Top quality mental health care

MHAW24: Cat Convey

This week is Mental Health Awareness Week, an annual campaign created in 2001 to raise awareness of mental health issues and decrease the stigma surrounding them. Here, Cat Convey, our Complex Needs Lead, discusses how Advance works with customers in need of mental health support and how she thinks support can be developed to better fulfil the needs of individuals.

I’ve been working across adult mental health services in the NHS for the past 20 years and joined Advance around 18 months ago. The role of Complex Needs Lead was created to develop staff familiarity and organisational competency surrounding mental health in supported living services.

During my time here so far, I have worked alongside our support and housing teams to develop strategies and ways of working with the aim of managing risk and supporting our customers to have an excellent quality of life. I have also created and delivered a mental health training strategy for Advance that goes across our whole organisation including our Support and Housing colleagues.

At Advance, we want to deliver “gold standard” support for all our mental health customers that is recognised across the sector as industry leading. We all know that there is a shortage of resources from the NHS due to mental health services being incredibly stretched so, as a result, we need to make sure we provide the best quality services possible to our customers. A key part of this is seeing customers as equal partners in their wellbeing journey and giving them ownership over their mental health.

One of our main purposes is to empower individuals with learning disabilities and mental health conditions by offering and facilitating the tools they need to live independently.  This might be practical things such as supporting customers with their personal and domestic activities of daily living. However, we also want our support services to help customers reach their full state of wellbeing and improve their quality of life.

Maslow’s hierarchy of needs describes the aspects of life that are important to all humans – from meeting basic physiological needs through to self-actualisation. Supporting customers to achieve these stages is part and parcel of what we aim to achieve but, due to our commissioning models,  provision often focuses more on the fundamental needs such as food, water, safety and shelter.

As part of my role, I’d like to promote our customer’s wellbeing by pushing for more social inclusion - helping our customers to feel like they belong and they are valued members in their local communities. We can achieve this by supporting our customers to find employment or education opportunities, attend arts and crafts groups, gardening or exercise classes. This will help customers to feel empowered and support them along their journey to leading meaningful and fulfilled lives.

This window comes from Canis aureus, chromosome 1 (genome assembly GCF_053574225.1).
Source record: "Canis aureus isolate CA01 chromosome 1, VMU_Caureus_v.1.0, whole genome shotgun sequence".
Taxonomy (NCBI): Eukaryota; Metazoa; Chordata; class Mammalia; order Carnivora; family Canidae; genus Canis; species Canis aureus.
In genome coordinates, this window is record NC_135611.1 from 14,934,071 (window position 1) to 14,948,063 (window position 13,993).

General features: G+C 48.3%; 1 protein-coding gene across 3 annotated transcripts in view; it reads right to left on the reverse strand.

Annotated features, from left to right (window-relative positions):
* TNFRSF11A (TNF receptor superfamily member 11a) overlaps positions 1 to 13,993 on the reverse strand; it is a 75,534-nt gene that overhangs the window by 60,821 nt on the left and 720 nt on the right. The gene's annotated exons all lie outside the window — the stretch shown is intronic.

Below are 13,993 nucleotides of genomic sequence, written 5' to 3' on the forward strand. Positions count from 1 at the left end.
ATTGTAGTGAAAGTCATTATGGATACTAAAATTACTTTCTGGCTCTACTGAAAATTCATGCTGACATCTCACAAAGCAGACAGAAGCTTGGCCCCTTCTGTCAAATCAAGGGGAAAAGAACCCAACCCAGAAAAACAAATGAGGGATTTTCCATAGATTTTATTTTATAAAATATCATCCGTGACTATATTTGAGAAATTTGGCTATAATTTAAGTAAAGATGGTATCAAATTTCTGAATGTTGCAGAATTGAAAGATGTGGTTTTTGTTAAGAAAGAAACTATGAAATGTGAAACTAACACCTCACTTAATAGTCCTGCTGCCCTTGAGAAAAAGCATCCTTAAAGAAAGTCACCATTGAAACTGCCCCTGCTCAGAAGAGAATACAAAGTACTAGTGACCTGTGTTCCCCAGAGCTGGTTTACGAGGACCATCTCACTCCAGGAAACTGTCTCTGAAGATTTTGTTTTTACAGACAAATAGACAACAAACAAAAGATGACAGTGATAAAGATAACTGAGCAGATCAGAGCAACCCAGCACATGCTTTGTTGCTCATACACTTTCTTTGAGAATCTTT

We need to look at how we can support local services to establish these groups, despite a backdrop of stretched provision and funding cuts. It is no easy challenge, but the outcome and change in lives undoubtedly would make the effort worthwhile. Working collaboratively with local Recovery Colleges, Social Prescribers, Community Hubs and 3rd sector partners such as Mind is a good way to do this.

While there is less stigma around mental health in society today, and more people are recognising and seeking help with their struggles, we recognise that dedicated training and development work is needed for our staff team to be well equipped with mental health skills and awareness so we can fully support customers with their recovery and that’s what we’re investing in.

We want Advance to be recognised for going beyond supporting people’s day to day practical needs, and working with customers to offer high quality mental health support which engages them in activities to ensure they consistently enjoy and find meaning in their day-to-day life. Prioritising those aspects of their wellbeing will help us achieve the best outcomes for our customers and provide meaningful and rewarding job roles for our employees. 

Top tips

The theme for this years’ Mental Health Awareness Week is movement. Research has shown exercise is great for improving our mental health, so try one of the following:

  • Many areas offer exercise on prescription via GPs – free gym membership for a limited period of time (criteria varies depending on the area)
  • If you want something slower, try yoga, Pilates, Tai Chi or chair exercises (the NHS has some great beginner videos).
  • Practice some mindfulness – maybe take a walk outside and take notice of the world around you. What can you smell, see, hear, touch?
  • Consider connecting with loved ones to get your movement in – take a walk to see your friend or family member instead of driving or catching a bus. Or why not arrange an activity together like a bike ride or going swimming?
  • Put your favourite songs on and have a boogie and a sing along!
  • Challenge yourself to get more steps in each day using a step counter.
  • Why not go on the hunt for hidden treasures using a free geocache app?
  • Meet new people and make friends by joining a local group such as an exercise class or a walking group.

Print and display this poster

As part of our 50th Year Anniversary, Advance is raising money for our three chosen charities: Cancer Research, Mind and AFK Disability Charity. 

Our May STEP CHALLENGE is a great way to get active, while also raising money for these three brilliant causes.  There’s still time to sign up – get in touch for more information and how to get involved.